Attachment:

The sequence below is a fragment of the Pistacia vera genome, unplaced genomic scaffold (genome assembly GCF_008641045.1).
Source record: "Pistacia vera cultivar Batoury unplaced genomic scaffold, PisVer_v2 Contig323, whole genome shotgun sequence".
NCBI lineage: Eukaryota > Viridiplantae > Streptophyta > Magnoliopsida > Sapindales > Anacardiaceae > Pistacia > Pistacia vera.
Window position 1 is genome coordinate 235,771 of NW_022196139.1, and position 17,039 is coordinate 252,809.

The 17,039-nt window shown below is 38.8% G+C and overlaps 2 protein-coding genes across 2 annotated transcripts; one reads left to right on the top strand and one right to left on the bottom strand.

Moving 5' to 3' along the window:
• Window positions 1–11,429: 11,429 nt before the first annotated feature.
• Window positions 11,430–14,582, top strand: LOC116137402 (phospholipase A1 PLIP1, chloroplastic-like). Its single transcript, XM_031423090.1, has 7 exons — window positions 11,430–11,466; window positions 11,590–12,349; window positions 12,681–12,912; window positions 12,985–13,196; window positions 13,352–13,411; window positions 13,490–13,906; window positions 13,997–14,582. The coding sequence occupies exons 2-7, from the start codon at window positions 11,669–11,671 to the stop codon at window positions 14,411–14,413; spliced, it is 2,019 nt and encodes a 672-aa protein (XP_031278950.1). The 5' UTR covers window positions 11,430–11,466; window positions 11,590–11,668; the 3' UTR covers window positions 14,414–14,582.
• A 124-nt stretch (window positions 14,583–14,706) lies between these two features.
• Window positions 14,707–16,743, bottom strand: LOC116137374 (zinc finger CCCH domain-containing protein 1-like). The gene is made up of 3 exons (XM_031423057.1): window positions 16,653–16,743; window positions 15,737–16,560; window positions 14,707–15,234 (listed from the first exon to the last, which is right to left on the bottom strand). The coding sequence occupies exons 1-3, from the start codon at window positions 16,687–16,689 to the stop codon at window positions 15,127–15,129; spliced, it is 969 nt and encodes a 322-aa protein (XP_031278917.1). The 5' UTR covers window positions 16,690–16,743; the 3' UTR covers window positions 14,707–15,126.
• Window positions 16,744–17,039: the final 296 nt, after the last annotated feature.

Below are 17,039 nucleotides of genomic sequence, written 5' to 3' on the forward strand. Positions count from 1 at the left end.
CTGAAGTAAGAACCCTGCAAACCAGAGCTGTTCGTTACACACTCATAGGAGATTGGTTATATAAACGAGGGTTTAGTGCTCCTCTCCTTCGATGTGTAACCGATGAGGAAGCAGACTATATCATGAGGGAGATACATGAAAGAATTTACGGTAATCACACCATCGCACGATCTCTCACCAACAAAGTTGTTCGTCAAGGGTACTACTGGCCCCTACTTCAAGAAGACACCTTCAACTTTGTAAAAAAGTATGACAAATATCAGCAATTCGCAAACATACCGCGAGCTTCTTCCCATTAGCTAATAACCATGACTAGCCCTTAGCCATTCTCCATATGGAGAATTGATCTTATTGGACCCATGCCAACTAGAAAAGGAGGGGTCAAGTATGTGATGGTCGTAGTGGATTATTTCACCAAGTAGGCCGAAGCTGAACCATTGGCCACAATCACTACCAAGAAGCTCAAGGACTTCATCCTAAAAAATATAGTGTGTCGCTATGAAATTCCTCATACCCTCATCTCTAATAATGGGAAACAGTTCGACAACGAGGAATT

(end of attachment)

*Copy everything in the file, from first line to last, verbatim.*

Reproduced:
The sequence below is a fragment of the Pistacia vera genome, unplaced genomic scaffold (genome assembly GCF_008641045.1).
Source record: "Pistacia vera cultivar Batoury unplaced genomic scaffold, PisVer_v2 Contig323, whole genome shotgun sequence".
NCBI lineage: Eukaryota > Viridiplantae > Streptophyta > Magnoliopsida > Sapindales > Anacardiaceae > Pistacia > Pistacia vera.
Window position 1 is genome coordinate 235,771 of NW_022196139.1, and position 17,039 is coordinate 252,809.

The 17,039-nt window shown below is 38.8% G+C and overlaps 2 protein-coding genes across 2 annotated transcripts; one reads left to right on the top strand and one right to left on the bottom strand.

Moving 5' to 3' along the window:
• Window positions 1–11,429: 11,429 nt before the first annotated feature.
• Window positions 11,430–14,582, top strand: LOC116137402 (phospholipase A1 PLIP1, chloroplastic-like). Its single transcript, XM_031423090.1, has 7 exons — window positions 11,430–11,466; window positions 11,590–12,349; window positions 12,681–12,912; window positions 12,985–13,196; window positions 13,352–13,411; window positions 13,490–13,906; window positions 13,997–14,582. The coding sequence occupies exons 2-7, from the start codon at window positions 11,669–11,671 to the stop codon at window positions 14,411–14,413; spliced, it is 2,019 nt and encodes a 672-aa protein (XP_031278950.1). The 5' UTR covers window positions 11,430–11,466; window positions 11,590–11,668; the 3' UTR covers window positions 14,414–14,582.
• A 124-nt stretch (window positions 14,583–14,706) lies between these two features.
• Window positions 14,707–16,743, bottom strand: LOC116137374 (zinc finger CCCH domain-containing protein 1-like). The gene is made up of 3 exons (XM_031423057.1): window positions 16,653–16,743; window positions 15,737–16,560; window positions 14,707–15,234 (listed from the first exon to the last, which is right to left on the bottom strand). The coding sequence occupies exons 1-3, from the start codon at window positions 16,687–16,689 to the stop codon at window positions 15,127–15,129; spliced, it is 969 nt and encodes a 322-aa protein (XP_031278917.1). The 5' UTR covers window positions 16,690–16,743; the 3' UTR covers window positions 14,707–15,126.
• Window positions 16,744–17,039: the final 296 nt, after the last annotated feature.

Below are 17,039 nucleotides of genomic sequence, written 5' to 3' on the forward strand. Positions count from 1 at the left end.
CTGAAGTAAGAACCCTGCAAACCAGAGCTGTTCGTTACACACTCATAGGAGATTGGTTATATAAACGAGGGTTTAGTGCTCCTCTCCTTCGATGTGTAACCGATGAGGAAGCAGACTATATCATGAGGGAGATACATGAAAGAATTTACGGTAATCACACCATCGCACGATCTCTCACCAACAAAGTTGTTCGTCAAGGGTACTACTGGCCCCTACTTCAAGAAGACACCTTCAACTTTGTAAAAAAGTATGACAAATATCAGCAATTCGCAAACATACCGCGAGCTTCTTCCCATTAGCTAATAACCATGACTAGCCCTTAGCCATTCTCCATATGGAGAATTGATCTTATTGGACCCATGCCAACTAGAAAAGGAGGGGTCAAGTATGTGATGGTCGTAGTGGATTATTTCACCAAGTAGGCCGAAGCTGAACCATTGGCCACAATCACTACCAAGAAGCTCAAGGACTTCATCCTAAAAAATATAGTGTGTCGCTATGAAATTCCTCATACCCTCATCTCTAATAATGGGAAACAGTTCGACAACGAGGAATT